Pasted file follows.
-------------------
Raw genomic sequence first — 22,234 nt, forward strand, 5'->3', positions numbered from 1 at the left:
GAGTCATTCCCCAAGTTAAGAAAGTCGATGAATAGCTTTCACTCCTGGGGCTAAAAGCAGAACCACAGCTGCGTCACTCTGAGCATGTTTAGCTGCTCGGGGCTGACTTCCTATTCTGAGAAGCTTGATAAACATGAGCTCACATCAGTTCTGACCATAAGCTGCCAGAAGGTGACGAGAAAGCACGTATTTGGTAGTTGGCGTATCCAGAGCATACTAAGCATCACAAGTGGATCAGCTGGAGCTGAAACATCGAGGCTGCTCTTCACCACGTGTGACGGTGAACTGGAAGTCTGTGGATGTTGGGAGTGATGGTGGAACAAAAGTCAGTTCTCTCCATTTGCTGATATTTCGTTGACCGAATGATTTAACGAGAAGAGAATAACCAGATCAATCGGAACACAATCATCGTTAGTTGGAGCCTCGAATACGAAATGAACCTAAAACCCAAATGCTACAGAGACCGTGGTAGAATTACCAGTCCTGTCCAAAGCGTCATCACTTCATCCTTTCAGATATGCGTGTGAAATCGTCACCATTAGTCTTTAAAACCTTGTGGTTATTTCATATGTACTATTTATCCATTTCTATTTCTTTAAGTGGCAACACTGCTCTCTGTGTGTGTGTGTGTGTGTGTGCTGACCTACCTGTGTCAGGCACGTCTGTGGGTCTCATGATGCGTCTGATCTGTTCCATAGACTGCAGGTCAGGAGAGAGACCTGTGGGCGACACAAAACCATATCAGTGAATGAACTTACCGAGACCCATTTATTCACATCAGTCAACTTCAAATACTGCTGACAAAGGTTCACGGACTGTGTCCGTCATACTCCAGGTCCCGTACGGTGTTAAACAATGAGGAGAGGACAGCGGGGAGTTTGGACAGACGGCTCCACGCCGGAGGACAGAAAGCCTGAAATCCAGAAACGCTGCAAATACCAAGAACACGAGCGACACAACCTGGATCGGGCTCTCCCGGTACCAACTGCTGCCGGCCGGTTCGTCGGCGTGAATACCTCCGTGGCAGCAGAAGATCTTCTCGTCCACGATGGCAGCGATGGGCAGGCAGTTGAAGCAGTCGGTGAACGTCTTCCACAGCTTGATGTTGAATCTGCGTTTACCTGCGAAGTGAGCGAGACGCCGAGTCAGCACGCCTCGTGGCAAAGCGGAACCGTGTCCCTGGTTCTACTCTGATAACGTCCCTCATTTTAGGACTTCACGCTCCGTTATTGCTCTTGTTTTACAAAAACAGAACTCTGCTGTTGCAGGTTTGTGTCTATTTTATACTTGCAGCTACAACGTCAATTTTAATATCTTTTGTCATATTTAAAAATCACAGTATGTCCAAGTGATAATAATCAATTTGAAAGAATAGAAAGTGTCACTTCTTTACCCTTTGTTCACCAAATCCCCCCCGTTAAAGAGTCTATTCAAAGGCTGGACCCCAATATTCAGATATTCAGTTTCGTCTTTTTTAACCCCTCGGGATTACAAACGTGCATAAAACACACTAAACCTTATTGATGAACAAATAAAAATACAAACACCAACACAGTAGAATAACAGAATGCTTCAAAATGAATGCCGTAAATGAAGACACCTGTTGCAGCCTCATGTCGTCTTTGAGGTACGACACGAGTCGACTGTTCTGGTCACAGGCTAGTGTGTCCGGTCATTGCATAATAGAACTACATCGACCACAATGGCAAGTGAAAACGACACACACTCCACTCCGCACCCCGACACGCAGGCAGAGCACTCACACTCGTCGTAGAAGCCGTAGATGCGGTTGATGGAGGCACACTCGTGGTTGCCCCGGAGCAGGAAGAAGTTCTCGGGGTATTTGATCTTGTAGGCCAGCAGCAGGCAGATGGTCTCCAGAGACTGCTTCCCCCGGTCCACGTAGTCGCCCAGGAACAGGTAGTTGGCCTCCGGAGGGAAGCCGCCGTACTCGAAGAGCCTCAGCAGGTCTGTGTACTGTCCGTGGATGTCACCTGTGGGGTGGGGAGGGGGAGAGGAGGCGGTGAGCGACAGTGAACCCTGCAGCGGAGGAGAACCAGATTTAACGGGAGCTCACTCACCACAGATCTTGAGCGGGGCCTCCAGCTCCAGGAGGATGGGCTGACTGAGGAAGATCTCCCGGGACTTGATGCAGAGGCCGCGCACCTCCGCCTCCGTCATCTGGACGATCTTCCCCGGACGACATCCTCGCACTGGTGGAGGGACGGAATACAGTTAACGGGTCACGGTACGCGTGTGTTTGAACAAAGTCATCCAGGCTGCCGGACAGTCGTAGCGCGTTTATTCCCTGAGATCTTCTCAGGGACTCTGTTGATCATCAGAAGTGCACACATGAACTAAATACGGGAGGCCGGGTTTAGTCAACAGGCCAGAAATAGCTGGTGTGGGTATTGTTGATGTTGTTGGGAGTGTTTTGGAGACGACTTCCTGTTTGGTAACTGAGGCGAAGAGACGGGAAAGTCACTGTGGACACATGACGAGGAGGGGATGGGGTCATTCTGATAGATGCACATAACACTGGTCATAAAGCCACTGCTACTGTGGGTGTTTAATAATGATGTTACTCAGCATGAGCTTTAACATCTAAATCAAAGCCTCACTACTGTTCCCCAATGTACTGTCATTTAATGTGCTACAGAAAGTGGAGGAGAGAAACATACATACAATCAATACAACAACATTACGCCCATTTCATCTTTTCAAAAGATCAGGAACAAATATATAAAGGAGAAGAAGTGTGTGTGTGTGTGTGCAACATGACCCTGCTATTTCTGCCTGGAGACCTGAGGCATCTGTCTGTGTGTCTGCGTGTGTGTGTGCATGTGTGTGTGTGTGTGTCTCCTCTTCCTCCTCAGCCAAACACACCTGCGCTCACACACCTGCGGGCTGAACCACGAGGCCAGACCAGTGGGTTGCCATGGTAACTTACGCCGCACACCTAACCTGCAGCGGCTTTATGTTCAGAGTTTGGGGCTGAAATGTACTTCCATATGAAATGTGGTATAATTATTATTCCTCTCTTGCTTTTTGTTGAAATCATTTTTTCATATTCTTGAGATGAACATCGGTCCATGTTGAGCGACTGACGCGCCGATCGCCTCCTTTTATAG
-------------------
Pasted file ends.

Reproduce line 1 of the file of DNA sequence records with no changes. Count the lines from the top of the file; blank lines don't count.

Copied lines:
Raw genomic sequence first — 22,234 nt, forward strand, 5'->3', positions numbered from 1 at the left: